Obviously, the "lack of cooperation by local obstacles" is what makes this all so interesting. DeSalvatore isn't going to let go of his effort to improve safety in his neighborhood, and he isn't going to back down from other leaders in the city.

DeSalvatore said he's trying to create a leadership committee for Back Streets, and then get out of the organization to let it run itself. He said he's gotten a lot of support from residents and businesses.

"There's people out there overwhelmed by my enthusiasm, and I'm overwhelmed by theirs," DeSalvatore said. "We're here to fix a problem, a problem that does exist."

DeSalvatore, like many others, feel the city is a soft landing spot for those with troubles -- criminals, those on the fringe who need social-service help -- and he wants to change that. He wants to eliminate the dark corners of the city where gangs and prostitutes hang out. He wants to get rid of the tenements where they live. If his long-term dedication matches his short-term energy on this, it's an issue that isn't going away.

It doesn't seem to be an absurd request on DeSalvatore's part to get the State Police gang unit talking to residents. Why it didn't happen -- either through miscommunication or "local obstacles" -- is important, but more important is DeSalvatore's commitment to getting the staties in one way or another.

Hopefully, DeSalvatore doesn't find too many more "local obstacles" as he moves forward. There's a lot of politics in play on this issue right now, and there will be for months, but at the end of the day DeSalvatore is on point with policy. He should get more help from the city than obstacles.

Here's the entire e-mail:
Dear Concerned Citizens,

It is my great regret to have canceled this Thursday’s meeting to be
held at the Armored Self Storage. It was our hope to have representatives from
our State Police Gang Unit to give a presentation that was made available to
City Council 4 years ago and also to local landlords recently through the
cooperation of the NWCLA (Northern Worcester County Landlord Association).

Due to miscommunication or the lack of cooperation by local obstacles
the State Gang Unit was not contacted so I will be taking it upon myself, for
the benefit of this community, to make that contact myself leaving nothing to be
misunderstood from this time forward.

Back Streets Association will continue to organize and notify the
public of coming events. Please feel free to contact me if you wish to help this
process move more expeditiously.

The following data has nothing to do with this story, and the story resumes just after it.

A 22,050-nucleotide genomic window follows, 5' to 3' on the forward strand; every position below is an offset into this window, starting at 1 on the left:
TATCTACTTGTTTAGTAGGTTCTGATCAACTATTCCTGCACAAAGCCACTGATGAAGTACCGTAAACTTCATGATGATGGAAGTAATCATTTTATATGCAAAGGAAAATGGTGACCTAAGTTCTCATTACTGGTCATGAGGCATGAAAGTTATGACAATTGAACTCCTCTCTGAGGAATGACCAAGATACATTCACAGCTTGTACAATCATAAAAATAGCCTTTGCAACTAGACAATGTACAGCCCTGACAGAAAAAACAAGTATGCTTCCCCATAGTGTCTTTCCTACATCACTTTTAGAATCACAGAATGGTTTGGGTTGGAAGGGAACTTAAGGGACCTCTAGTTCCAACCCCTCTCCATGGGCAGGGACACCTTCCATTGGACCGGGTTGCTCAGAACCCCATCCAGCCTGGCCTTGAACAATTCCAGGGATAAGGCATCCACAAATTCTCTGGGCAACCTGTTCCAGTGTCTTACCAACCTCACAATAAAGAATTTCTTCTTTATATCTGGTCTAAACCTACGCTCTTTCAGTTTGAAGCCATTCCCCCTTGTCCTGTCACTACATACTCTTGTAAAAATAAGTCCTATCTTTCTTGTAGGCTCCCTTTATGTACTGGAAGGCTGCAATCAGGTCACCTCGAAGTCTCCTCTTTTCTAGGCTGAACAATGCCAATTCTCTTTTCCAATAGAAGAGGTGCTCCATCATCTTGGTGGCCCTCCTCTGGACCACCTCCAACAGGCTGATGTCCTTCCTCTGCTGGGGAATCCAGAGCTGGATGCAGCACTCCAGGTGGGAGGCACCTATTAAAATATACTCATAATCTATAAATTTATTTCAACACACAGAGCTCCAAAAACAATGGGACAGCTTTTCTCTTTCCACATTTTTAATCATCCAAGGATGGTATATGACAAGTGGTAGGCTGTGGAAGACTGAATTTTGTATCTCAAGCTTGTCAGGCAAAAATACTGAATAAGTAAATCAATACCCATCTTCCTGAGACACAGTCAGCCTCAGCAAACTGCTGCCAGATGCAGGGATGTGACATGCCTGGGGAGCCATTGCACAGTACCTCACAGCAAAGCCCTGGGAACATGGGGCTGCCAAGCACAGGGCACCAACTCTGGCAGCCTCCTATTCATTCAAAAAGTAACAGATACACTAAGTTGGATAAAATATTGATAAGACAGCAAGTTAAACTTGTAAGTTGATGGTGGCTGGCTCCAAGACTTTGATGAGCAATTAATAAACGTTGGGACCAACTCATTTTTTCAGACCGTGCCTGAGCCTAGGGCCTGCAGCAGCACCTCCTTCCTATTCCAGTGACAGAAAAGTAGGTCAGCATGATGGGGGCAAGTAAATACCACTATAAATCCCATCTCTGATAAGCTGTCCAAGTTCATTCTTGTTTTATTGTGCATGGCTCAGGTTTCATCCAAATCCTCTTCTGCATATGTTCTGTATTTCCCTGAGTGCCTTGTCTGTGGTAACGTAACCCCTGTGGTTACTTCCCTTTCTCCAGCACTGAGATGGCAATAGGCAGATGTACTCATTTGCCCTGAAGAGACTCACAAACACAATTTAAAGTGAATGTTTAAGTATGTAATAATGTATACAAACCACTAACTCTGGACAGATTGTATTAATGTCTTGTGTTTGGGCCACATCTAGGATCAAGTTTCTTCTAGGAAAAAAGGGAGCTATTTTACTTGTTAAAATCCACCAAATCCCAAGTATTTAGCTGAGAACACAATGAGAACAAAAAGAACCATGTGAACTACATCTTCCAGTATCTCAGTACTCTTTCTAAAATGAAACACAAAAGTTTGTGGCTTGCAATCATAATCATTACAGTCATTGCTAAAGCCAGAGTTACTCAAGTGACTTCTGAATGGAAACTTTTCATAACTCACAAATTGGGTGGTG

Those that wish to attend a leadership meeting are urged to contact me
as soon as possible through the numbers below or this email address.

Thank you,


Geoffrey Cayer

Lance Corporal Geoffrey Cayer was a 21-year-old from Fitchburg who was killed in Iraq this week. He is the first Fitchburg resident to die in the war.

If anyone knew Cayer or knows his family and would like to tell us a little bit about him, it would be very much appreciated.

(UPDATE: Here's the Sentinel and the Telegram with good pieces on Cayer.)

(UPDATE: Here's the text of the Department of Defense press release regarding Cayer:

DoD Identifies Marine Casualty
The Department of Defense announced today the death of a Marine who was supporting Operation Iraqi Freedom.

Lance Cpl. Geofrey R. Cayer, 20, of Fitchburg, Mass., died July 18 from a non-hostile incident in Al Anbar province, Iraq. He was assigned to 3rd Battalion, 5th Marine Regiment, 1st Marine Division, I Marine Expeditionary Force, Camp Pendleton, Calif.

The incident is under investigation.)


Wednesday, July 19, 2006

The Mayor

The Mayor's Office, and its current resident, has been the subject of much commenting this week. I've been thinking about a couple of different things regarding Mylott and the Mayor's Office, and because they go hand-in-hand so closely, I'll do it all at once.

First, the mayor is underpaid.

You can make an argument that Mylott himself isn't overpaid, based on performance, but the position itself is underfunded. Consider what we ask of the mayor:
  • Capably run a $95 million/year organization.
  • Capably oversee a $44 million/year education initiative.
  • Have an understanding of public safety.
  • Have an understanding of union contract negotiating.
  • Be able to spur economic development.
  • Understand housing development.
  • Be knowledgeable of zoning laws and applications.
  • Be knowledgeable of water and sewer systems, road work and other transportation, parks systems, and dozens of other entities.
  • Tirelessly promote the community.
  • Be on call 24/7.
  • Be a calming and optimistic voice in a crisis.
  • Play well with a City Council.
  • Play well with a School Committee.
  • Be accountable to 40,000 stakeholders.
It's quite a job. And we're paying someone $60,000 a year for it? Forget, for now, whether or not Mylott is worth it. Instead, look ahead. Who would put aside a career and a private life to take on this job? Could you afford it? Most people in general, and most capable people specifically, couldn't afford it.

Yes, being mayor isn't about money. It's an advocation, a love of the community, and a desire to see it be better. That doesn't pay the mortgage, though. The city needs to look at raising the mayor's salary in an effort to make it more attractive to potential candidates. There are enough reasons not to run for office -- the constant public demands, the loss of private time, the beating you take in bad times -- that money shouldn't be one of them. It's a hurdle that can be eliminated relatively painlessly, and should be eliminated.